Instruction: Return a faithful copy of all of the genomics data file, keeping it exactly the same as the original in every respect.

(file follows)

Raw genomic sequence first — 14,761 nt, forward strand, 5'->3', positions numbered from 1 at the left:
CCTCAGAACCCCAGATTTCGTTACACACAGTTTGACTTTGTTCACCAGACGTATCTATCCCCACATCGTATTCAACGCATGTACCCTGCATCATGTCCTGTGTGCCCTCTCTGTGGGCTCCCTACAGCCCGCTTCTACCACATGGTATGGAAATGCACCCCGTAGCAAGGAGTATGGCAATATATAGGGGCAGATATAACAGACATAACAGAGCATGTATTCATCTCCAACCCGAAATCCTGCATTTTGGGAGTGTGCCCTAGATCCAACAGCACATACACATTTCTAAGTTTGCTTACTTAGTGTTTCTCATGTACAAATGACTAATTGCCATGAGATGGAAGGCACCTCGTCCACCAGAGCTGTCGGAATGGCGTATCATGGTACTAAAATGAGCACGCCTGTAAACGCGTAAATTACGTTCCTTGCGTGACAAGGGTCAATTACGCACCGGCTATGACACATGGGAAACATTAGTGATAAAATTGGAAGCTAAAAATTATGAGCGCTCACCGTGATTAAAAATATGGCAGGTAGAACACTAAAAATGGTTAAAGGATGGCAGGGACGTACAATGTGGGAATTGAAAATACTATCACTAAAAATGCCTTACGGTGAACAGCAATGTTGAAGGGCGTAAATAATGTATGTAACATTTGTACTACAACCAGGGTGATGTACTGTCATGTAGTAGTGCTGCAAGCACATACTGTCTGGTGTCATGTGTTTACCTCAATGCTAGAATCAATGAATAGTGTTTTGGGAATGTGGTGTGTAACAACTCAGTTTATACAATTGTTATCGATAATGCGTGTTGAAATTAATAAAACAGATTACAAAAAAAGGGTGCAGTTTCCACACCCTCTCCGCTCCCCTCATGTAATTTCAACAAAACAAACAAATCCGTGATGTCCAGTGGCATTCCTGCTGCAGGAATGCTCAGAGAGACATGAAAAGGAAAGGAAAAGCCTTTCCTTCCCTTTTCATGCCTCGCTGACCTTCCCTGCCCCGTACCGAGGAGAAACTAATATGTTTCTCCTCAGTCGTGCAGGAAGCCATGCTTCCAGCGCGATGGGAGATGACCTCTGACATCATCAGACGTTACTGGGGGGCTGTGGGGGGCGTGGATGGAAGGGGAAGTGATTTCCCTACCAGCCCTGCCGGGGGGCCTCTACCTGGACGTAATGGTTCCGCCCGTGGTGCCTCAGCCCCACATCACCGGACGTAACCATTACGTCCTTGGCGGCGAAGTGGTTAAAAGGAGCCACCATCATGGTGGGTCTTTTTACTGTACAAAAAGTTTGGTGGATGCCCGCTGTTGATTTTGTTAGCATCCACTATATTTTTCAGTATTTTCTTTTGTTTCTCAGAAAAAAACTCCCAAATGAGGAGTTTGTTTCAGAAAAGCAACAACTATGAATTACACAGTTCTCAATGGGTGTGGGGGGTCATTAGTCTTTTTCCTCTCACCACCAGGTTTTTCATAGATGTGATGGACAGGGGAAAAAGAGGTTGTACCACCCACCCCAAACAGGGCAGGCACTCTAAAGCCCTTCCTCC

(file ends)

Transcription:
Raw genomic sequence first — 14,761 nt, forward strand, 5'->3', positions numbered from 1 at the left:
CCTCAGAACCCCAGATTTCGTTACACACAGTTTGACTTTGTTCACCAGACGTATCTATCCCCACATCGTATTCAACGCATGTACCCTGCATCATGTCCTGTGTGCCCTCTCTGTGGGCTCCCTACAGCCCGCTTCTACCACATGGTATGGAAATGCACCCCGTAGCAAGGAGTATGGCAATATATAGGGGCAGATATAACAGACATAACAGAGCATGTATTCATCTCCAACCCGAAATCCTGCATTTTGGGAGTGTGCCCTAGATCCAACAGCACATACACATTTCTAAGTTTGCTTACTTAGTGTTTCTCATGTACAAATGACTAATTGCCATGAGATGGAAGGCACCTCGTCCACCAGAGCTGTCGGAATGGCGTATCATGGTACTAAAATGAGCACGCCTGTAAACGCGTAAATTACGTTCCTTGCGTGACAAGGGTCAATTACGCACCGGCTATGACACATGGGAAACATTAGTGATAAAATTGGAAGCTAAAAATTATGAGCGCTCACCGTGATTAAAAATATGGCAGGTAGAACACTAAAAATGGTTAAAGGATGGCAGGGACGTACAATGTGGGAATTGAAAATACTATCACTAAAAATGCCTTACGGTGAACAGCAATGTTGAAGGGCGTAAATAATGTATGTAACATTTGTACTACAACCAGGGTGATGTACTGTCATGTAGTAGTGCTGCAAGCACATACTGTCTGGTGTCATGTGTTTACCTCAATGCTAGAATCAATGAATAGTGTTTTGGGAATGTGGTGTGTAACAACTCAGTTTATACAATTGTTATCGATAATGCGTGTTGAAATTAATAAAACAGATTACAAAAAAAGGGTGCAGTTTCCACACCCTCTCCGCTCCCCTCATGTAATTTCAACAAAACAAACAAATCCGTGATGTCCAGTGGCATTCCTGCTGCAGGAATGCTCAGAGAGACATGAAAAGGAAAGGAAAAGCCTTTCCTTCCCTTTTCATGCCTCGCTGACCTTCCCTGCCCCGTACCGAGGAGAAACTAATATGTTTCTCCTCAGTCGTGCAGGAAGCCATGCTTCCAGCGCGATGGGAGATGACCTCTGACATCATCAGACGTTACTGGGGGGCTGTGGGGGGCGTGGATGGAAGGGGAAGTGATTTCCCTACCAGCCCTGCCGGGGGGCCTCTACCTGGACGTAATGGTTCCGCCCGTGGTGCCTCAGCCCCACATCACCGGACGTAACCATTACGTCCTTGGCGGCGAAGTGGTTAAAAGGAGCCACCATCATGGTGGGTCTTTTTACTGTACAAAAAGTTTGGTGGATGCCCGCTGTTGATTTTGTTAGCATCCACTATATTTTTCAGTATTTTCTTTTGTTTCTCAGAAAAAAACTCCCAAATGAGGAGTTTGTTTCAGAAAAGCAACAACTATGAATTACACAGTTCTCAATGGGTGTGGGGGGTCATTAGTCTTTTTCCTCTCACCACCAGGTTTTTCATAGATGTGATGGACAGGGGAAAAAGAGGTTGTACCACCCACCCCAAACAGGGCAGGCACTCTAAAGCCCTTCCTCC